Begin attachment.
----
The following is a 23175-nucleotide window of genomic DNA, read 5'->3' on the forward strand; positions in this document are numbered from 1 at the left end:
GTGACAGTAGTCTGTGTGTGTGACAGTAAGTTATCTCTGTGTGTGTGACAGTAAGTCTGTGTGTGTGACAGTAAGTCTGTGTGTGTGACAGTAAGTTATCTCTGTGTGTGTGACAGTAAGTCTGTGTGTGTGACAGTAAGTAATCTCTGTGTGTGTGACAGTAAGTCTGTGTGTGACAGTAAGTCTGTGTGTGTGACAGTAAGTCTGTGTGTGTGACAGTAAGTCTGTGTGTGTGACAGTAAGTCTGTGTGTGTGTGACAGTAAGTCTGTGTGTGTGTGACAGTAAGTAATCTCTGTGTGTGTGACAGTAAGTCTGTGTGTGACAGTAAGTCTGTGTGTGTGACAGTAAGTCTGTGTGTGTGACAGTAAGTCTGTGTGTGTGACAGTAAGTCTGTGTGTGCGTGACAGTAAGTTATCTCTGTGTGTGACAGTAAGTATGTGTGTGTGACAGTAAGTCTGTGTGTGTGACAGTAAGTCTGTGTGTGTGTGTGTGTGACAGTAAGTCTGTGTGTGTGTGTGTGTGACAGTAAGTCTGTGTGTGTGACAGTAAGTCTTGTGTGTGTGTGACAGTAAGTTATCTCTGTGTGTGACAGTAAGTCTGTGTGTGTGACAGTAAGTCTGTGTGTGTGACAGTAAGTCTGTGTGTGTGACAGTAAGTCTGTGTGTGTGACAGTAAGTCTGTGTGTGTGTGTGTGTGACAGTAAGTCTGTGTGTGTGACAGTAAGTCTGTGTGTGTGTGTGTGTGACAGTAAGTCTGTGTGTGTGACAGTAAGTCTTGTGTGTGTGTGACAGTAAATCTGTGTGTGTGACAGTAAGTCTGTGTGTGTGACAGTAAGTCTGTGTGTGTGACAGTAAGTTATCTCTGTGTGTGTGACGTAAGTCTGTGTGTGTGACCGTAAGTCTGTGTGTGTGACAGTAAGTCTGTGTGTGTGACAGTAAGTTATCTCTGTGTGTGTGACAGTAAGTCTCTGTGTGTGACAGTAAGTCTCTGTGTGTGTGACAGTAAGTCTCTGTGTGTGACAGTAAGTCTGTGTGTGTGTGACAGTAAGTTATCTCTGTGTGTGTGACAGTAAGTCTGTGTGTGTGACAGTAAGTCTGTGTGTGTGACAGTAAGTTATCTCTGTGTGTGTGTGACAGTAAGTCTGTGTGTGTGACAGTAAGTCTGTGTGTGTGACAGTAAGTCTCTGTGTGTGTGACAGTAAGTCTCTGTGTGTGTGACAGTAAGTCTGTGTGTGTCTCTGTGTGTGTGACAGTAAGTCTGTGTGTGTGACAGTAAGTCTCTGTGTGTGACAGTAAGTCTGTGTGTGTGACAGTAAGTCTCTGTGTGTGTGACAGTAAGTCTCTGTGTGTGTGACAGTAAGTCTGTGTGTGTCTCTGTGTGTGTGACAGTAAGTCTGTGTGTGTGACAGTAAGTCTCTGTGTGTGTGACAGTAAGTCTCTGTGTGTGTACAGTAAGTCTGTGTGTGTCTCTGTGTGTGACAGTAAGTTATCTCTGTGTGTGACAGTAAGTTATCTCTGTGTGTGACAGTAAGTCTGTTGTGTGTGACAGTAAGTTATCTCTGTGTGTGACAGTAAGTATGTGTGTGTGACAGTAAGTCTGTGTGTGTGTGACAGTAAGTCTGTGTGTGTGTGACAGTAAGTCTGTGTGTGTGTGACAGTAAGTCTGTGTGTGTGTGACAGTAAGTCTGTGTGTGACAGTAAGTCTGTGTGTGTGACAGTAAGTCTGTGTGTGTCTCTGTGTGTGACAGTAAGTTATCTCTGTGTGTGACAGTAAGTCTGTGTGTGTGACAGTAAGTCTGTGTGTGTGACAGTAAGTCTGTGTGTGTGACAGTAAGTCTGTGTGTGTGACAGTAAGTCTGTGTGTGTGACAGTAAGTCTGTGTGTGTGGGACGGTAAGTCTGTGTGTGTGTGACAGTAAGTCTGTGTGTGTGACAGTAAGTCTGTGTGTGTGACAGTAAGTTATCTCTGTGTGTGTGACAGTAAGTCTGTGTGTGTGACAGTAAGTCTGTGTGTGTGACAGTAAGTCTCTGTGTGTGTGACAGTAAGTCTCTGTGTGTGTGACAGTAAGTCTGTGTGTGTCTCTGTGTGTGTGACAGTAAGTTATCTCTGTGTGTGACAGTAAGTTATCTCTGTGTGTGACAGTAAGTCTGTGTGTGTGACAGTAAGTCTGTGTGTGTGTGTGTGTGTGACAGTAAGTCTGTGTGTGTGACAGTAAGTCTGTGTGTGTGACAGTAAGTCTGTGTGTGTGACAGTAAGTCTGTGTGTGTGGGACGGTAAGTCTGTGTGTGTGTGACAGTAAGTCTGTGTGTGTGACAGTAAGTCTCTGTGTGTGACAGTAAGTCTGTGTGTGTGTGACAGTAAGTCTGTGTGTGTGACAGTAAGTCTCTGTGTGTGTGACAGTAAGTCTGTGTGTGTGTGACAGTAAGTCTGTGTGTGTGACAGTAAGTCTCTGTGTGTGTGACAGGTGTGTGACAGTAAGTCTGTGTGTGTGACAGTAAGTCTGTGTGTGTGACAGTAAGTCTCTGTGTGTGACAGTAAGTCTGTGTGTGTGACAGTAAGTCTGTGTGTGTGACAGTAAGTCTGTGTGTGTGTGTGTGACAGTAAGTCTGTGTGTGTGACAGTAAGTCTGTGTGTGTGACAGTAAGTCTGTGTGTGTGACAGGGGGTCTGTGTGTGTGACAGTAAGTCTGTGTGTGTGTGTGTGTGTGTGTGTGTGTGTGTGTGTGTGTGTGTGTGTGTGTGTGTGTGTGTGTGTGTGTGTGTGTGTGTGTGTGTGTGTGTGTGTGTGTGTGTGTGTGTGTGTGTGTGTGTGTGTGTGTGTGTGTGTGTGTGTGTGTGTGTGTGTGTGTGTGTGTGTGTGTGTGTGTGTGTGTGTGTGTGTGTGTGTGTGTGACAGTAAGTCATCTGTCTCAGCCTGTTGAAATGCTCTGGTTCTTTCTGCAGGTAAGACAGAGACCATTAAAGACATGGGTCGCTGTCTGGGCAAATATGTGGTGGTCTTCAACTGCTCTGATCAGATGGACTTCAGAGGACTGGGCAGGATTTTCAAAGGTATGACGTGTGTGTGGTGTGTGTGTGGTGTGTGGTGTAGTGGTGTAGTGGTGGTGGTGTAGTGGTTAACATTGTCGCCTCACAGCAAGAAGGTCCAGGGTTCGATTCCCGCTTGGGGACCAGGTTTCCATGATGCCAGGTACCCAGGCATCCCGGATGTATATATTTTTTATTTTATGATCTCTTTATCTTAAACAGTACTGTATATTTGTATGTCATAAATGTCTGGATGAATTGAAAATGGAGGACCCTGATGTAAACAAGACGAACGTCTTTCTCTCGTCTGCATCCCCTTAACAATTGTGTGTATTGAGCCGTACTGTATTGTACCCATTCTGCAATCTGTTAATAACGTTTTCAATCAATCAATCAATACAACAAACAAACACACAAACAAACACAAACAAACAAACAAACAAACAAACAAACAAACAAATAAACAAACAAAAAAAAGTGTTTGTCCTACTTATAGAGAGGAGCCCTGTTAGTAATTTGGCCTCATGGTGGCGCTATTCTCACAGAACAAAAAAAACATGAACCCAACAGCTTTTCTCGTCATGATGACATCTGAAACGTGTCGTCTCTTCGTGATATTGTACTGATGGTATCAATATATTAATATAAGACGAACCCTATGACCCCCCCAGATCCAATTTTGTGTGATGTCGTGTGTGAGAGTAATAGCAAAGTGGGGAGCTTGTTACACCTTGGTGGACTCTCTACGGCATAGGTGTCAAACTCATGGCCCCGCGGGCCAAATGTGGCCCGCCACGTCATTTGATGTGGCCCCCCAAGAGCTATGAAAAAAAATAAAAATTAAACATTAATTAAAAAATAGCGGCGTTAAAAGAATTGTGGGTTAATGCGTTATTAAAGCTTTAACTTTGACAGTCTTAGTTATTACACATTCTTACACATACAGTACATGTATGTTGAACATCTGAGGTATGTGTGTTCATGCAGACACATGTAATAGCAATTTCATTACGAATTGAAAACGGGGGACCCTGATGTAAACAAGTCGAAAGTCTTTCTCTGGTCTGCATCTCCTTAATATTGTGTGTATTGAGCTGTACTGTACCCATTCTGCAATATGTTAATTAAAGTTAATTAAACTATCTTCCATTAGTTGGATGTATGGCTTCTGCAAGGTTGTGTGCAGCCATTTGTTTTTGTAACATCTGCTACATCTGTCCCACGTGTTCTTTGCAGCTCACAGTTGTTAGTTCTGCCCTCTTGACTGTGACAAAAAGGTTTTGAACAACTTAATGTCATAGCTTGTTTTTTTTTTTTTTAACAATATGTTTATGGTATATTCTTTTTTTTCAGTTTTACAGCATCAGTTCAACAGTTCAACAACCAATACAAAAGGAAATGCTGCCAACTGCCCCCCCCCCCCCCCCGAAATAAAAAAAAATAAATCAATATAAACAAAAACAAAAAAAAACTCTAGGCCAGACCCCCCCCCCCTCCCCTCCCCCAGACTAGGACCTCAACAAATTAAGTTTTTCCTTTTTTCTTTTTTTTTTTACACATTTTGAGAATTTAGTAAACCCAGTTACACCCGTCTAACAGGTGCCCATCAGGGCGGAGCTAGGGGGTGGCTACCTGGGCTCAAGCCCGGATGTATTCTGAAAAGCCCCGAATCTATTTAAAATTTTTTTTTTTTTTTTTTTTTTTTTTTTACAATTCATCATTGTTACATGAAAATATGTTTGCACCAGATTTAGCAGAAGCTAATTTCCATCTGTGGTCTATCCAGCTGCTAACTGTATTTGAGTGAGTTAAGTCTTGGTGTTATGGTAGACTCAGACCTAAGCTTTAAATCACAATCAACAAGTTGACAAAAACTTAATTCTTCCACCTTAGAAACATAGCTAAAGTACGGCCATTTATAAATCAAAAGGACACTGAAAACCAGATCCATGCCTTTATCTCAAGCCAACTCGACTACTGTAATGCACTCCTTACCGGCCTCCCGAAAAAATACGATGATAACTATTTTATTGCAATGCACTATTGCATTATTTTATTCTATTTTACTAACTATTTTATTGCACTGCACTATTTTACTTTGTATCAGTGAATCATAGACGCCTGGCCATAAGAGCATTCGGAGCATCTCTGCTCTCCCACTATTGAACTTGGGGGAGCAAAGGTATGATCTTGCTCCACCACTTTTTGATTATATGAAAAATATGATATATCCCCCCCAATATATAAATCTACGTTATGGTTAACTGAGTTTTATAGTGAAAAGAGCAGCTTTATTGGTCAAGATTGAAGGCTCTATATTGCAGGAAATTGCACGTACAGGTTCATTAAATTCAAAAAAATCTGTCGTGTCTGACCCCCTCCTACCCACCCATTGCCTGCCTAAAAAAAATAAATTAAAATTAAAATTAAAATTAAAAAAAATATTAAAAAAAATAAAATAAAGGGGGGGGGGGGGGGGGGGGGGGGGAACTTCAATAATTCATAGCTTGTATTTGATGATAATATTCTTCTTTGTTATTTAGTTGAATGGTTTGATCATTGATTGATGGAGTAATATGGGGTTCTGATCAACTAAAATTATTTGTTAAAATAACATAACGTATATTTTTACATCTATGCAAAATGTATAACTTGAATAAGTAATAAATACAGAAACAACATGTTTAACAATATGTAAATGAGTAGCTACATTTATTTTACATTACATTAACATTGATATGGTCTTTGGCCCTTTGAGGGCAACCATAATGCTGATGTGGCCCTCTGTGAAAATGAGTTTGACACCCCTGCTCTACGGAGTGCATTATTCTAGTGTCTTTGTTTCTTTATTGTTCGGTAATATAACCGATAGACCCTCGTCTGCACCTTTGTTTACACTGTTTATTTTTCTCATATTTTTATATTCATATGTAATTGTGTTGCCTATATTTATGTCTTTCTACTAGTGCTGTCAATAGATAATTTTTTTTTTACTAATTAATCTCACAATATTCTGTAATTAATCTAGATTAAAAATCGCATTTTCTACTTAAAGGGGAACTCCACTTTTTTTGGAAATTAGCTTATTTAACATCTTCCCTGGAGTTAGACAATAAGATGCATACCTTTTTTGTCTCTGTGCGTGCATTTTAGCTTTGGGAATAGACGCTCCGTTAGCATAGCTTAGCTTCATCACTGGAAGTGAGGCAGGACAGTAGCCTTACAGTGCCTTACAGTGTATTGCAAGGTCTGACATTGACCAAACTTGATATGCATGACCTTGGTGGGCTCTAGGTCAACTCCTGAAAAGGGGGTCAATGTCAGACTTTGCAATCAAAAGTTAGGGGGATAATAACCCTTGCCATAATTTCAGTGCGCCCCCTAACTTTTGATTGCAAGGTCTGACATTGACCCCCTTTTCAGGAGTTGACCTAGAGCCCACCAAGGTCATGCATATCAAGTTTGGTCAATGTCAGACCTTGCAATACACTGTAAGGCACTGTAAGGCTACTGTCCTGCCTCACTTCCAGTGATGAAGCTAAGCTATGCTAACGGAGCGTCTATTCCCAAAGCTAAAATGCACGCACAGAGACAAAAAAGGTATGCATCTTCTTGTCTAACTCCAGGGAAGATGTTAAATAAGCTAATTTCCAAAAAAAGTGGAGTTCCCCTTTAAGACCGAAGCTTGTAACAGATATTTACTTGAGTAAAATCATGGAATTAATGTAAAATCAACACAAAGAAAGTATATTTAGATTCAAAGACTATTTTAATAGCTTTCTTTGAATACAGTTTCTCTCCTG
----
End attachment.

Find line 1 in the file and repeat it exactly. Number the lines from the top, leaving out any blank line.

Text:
The following is a 23175-nucleotide window of genomic DNA, read 5'->3' on the forward strand; positions in this document are numbered from 1 at the left end: